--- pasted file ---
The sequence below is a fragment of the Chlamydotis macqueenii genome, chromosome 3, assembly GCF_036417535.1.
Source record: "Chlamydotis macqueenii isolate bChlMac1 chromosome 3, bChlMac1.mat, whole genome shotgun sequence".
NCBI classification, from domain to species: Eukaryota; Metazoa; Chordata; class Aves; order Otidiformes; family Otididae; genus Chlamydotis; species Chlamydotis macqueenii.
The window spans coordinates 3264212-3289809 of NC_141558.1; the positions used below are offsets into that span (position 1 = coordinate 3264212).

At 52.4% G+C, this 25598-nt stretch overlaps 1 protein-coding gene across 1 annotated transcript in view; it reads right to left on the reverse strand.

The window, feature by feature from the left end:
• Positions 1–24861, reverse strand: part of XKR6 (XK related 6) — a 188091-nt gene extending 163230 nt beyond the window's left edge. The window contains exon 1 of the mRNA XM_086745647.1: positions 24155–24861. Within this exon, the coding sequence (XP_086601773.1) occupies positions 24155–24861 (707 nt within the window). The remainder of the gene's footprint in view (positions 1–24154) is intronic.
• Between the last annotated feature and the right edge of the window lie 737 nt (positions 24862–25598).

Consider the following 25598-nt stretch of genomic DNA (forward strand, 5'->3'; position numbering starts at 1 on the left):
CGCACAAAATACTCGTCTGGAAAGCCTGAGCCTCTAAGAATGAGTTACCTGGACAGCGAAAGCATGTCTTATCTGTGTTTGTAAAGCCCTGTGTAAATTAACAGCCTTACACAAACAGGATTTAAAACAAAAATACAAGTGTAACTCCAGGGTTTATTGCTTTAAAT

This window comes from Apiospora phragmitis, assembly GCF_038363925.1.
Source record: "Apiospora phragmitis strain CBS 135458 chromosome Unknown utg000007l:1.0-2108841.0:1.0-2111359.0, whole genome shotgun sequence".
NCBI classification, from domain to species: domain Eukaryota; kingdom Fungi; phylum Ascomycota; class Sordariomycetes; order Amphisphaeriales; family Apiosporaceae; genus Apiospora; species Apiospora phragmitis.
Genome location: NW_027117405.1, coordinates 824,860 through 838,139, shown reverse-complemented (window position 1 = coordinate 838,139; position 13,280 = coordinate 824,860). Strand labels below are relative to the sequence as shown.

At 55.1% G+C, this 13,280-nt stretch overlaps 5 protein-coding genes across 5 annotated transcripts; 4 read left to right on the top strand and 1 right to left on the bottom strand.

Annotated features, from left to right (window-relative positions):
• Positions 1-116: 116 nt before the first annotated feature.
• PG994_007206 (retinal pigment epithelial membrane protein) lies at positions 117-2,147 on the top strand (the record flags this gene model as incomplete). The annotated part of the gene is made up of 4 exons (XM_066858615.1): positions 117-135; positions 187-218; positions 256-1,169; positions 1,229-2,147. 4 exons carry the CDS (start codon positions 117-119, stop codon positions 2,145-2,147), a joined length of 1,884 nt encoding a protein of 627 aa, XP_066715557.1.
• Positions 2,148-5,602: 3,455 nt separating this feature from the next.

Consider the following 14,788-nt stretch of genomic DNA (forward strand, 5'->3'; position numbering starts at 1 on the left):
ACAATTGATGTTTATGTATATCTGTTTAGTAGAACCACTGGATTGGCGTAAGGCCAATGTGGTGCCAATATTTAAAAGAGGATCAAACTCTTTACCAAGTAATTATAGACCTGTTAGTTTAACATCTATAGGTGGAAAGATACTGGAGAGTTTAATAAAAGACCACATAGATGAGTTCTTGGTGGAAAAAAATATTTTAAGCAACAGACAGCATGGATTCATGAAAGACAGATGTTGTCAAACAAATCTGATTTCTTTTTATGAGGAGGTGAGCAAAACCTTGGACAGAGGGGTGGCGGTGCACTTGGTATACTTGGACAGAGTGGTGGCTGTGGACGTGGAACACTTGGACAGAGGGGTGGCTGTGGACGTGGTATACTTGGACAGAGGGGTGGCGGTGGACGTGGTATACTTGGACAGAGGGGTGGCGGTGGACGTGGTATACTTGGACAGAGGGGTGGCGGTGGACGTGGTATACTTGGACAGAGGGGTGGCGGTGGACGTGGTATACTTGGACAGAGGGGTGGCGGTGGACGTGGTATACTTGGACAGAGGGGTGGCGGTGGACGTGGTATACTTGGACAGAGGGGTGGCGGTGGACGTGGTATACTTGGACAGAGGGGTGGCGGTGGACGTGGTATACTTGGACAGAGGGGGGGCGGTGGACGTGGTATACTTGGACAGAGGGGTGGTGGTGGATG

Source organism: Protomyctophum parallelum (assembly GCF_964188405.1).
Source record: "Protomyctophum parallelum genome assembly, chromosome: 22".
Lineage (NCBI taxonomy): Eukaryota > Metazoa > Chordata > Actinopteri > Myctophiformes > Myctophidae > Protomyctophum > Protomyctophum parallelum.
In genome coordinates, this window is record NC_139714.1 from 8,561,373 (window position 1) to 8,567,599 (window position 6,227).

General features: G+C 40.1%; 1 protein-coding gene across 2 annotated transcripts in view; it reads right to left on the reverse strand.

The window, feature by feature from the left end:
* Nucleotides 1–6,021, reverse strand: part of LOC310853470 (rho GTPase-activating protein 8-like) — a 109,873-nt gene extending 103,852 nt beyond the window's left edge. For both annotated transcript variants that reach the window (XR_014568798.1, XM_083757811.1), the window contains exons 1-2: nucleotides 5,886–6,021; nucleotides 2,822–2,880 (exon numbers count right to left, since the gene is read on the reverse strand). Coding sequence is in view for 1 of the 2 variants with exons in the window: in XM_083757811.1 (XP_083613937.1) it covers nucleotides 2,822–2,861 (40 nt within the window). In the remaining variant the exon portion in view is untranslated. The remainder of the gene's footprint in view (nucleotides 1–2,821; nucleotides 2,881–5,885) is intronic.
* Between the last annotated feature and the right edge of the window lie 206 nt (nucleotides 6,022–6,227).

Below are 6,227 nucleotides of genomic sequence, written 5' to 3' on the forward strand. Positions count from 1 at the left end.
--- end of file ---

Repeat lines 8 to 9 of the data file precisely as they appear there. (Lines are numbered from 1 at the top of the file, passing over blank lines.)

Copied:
• Between the last annotated feature and the right edge of the window lie 737 nt (positions 24862–25598).

Consider the following 25598-nt stretch of genomic DNA (forward strand, 5'->3'; position numbering starts at 1 on the left):